throwing a party

I have a confession: party planning kind of scares me. I inevitably think, What if no one comes? and then my party shame would be unbearable. Also, my introvert self prefers to shy away from overt limelight, and as the party hostess, you can't chill out in a corner if you're not in the mood to be delightful and charismatic. For those occasions when I do plan parties, however, I've taken a few notes from other hostesses in my life who are especially gracious party throwers.

{no Pinterest link}

The crucial rule of hosting anything--be it a run-of-the-mill Sunday night dinner or a lavish holiday party--is that your ultimate job is to make your guests feel comfortable. I remember one particular shining example of gracious hostessing.

I was a teenager, probably 14 or 15. I think it was a holiday dinner, and we had a couple branches of extended family over. One of my aunts was there with her live-in boyfriend, who is inherently surly. Sometime during the evening we all knelt down in the living room to have a family prayer. Prayer is something that has always been very important in my family culture, and family prayers, especially with out-of-town family, are always special.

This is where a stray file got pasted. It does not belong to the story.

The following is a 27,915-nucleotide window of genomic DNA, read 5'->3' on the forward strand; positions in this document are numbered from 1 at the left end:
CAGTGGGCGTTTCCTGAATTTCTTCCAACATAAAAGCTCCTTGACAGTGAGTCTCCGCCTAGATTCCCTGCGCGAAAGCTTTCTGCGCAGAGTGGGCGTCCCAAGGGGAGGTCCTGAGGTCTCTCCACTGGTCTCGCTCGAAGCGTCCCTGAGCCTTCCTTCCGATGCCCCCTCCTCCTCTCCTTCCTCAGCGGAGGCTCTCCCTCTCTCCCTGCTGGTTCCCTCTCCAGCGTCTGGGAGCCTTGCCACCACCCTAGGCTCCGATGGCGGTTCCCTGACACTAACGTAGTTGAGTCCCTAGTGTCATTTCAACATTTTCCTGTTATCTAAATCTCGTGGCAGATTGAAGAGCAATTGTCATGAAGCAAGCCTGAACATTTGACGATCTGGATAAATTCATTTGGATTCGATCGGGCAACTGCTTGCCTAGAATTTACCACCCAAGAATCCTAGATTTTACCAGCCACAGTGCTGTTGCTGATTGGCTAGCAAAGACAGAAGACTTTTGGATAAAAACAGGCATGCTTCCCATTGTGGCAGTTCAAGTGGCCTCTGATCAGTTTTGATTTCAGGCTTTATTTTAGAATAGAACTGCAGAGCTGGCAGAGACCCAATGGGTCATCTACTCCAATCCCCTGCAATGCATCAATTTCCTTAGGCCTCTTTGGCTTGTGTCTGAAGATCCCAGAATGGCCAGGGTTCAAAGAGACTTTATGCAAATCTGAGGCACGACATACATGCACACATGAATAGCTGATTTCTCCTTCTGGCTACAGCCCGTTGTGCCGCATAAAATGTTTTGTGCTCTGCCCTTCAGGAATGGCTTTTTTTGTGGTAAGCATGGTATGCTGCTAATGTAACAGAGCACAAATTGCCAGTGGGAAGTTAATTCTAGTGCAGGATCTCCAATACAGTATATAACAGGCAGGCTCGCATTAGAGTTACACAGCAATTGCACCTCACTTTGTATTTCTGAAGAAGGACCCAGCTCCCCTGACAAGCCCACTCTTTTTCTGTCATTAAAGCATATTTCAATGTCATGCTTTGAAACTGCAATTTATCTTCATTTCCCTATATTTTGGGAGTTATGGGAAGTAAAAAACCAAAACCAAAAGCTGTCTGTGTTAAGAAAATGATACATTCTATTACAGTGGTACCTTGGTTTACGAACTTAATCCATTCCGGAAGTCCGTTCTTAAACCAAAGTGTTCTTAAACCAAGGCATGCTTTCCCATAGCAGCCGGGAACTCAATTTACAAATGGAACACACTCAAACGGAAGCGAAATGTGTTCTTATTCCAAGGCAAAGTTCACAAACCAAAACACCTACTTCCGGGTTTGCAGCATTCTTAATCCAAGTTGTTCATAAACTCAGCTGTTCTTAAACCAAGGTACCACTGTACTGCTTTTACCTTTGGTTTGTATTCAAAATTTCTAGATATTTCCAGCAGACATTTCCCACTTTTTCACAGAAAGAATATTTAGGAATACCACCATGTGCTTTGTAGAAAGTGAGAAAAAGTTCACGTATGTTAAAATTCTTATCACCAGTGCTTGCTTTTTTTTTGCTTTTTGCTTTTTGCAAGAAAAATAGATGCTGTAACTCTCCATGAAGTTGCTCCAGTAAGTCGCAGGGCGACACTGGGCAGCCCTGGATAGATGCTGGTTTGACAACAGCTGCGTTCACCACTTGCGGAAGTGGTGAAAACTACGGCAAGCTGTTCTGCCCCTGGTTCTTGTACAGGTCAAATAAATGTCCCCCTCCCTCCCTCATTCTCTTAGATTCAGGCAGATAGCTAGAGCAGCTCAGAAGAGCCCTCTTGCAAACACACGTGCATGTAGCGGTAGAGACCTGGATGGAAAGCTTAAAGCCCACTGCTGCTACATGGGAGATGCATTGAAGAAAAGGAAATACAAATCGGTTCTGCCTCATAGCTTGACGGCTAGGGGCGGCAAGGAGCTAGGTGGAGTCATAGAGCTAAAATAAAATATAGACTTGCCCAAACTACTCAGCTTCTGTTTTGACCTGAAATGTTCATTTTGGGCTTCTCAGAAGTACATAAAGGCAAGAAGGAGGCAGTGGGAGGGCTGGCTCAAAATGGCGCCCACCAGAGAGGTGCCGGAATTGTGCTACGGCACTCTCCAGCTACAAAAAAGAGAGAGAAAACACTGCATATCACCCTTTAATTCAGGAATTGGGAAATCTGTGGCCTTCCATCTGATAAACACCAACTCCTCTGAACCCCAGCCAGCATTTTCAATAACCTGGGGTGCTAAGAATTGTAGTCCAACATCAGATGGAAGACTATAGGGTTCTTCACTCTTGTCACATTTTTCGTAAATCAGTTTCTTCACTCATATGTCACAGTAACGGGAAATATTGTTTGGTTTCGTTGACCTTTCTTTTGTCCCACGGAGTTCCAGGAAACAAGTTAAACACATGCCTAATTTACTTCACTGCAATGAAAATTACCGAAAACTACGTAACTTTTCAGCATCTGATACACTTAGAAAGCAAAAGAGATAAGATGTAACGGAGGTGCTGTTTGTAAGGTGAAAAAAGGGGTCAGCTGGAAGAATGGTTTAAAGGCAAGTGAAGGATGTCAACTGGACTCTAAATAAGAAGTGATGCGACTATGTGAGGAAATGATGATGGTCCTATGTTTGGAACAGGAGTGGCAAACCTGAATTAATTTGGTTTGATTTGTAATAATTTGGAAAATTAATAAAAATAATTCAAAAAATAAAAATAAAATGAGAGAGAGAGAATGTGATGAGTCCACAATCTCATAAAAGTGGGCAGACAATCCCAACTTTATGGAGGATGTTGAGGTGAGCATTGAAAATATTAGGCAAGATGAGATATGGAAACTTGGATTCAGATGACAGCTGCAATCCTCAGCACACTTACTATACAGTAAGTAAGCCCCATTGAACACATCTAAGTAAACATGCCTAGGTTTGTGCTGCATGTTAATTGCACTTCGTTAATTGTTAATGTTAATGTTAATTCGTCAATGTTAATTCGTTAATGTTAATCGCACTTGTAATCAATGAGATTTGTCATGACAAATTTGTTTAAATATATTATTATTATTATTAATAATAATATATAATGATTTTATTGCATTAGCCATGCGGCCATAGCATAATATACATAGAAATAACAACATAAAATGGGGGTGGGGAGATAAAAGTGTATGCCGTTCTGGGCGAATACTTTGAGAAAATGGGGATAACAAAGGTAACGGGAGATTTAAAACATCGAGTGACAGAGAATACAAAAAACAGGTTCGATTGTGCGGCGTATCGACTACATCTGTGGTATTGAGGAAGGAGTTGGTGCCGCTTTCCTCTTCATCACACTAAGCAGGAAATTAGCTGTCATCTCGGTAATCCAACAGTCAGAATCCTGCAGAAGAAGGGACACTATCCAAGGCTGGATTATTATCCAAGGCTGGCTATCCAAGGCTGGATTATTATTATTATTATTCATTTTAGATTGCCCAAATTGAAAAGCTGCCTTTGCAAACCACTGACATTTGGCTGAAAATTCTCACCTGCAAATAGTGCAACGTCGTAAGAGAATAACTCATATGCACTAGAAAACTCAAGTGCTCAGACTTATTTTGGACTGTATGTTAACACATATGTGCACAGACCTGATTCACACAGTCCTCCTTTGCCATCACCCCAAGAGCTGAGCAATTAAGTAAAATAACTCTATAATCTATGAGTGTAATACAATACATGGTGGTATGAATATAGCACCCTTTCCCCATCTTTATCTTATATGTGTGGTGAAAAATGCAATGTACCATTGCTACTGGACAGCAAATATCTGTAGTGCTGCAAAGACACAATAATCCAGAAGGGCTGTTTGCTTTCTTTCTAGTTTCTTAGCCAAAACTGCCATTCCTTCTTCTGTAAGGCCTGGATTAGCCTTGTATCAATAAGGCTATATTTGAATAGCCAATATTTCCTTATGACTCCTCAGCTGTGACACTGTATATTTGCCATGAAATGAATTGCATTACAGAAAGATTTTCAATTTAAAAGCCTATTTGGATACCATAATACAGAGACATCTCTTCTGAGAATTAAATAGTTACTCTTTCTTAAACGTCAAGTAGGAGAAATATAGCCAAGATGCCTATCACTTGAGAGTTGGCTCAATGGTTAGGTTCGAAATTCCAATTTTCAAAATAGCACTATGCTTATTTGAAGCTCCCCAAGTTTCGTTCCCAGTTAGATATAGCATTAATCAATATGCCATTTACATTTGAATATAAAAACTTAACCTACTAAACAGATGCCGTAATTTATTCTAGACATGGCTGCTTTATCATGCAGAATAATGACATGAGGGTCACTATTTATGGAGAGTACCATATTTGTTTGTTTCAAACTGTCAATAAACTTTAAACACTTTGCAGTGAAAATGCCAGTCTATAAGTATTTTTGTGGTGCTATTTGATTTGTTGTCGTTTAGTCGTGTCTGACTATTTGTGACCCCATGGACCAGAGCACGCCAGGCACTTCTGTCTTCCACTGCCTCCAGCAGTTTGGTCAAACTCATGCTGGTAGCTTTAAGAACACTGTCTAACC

During this prayer, my aunt's boyfriend not-so-quietly muttered something rude and expletive. The prayer concluded, and my mother, who was the hostess, didn't draw any extra attention to what had just happened. She invited everyone into the dining room for dessert and was smiling and welcoming, even though something she greatly values had just been abused.

That is what gracious hosting is all about. Despite this man's blatant disrespect under our own roof, my mother didn't throw him out, didn't yell or get upset. She decided rather to live graciously and do her best to make her guest feel welcome.

{no Pinterest link, but it says Martha Stewart}

When you throw a party, gracious living will help you navigate sticky situations. Gracious hostessing will guide you in how to handle tardy guests at a dinner party, poor manners with presents, and that one guest who feels uncomfortable because she showed up under-dressed. Gracious hostessing pushes you to see your guests as more than just a name on an RSVP list. When you throw parties with a gracious heart, you care more about how your guests feel than about the decorations or the food spread. Certainly those planning details are important and fun, but they're not as important as how your guests feel when they leave the balloons and pompoms and cake balls.

"I've learned that people will forget what you said, people will forget what you did, but people will never forget how you made them feel."
{Maya Angelou}

People will likely even forget the centerpiece you worked on for hours. But guests who feel welcomed, loved, and wanted? They'll never forget you for that.

This post is part of a 31-day series on gracious living. You can find the other posts here.


Julianne Palmer said...

so true! :)

Camille said...

As a party throwing enthusiast, I adore this post. Such a good reminder when I want to/actually do rant about people not RSVP'ing.

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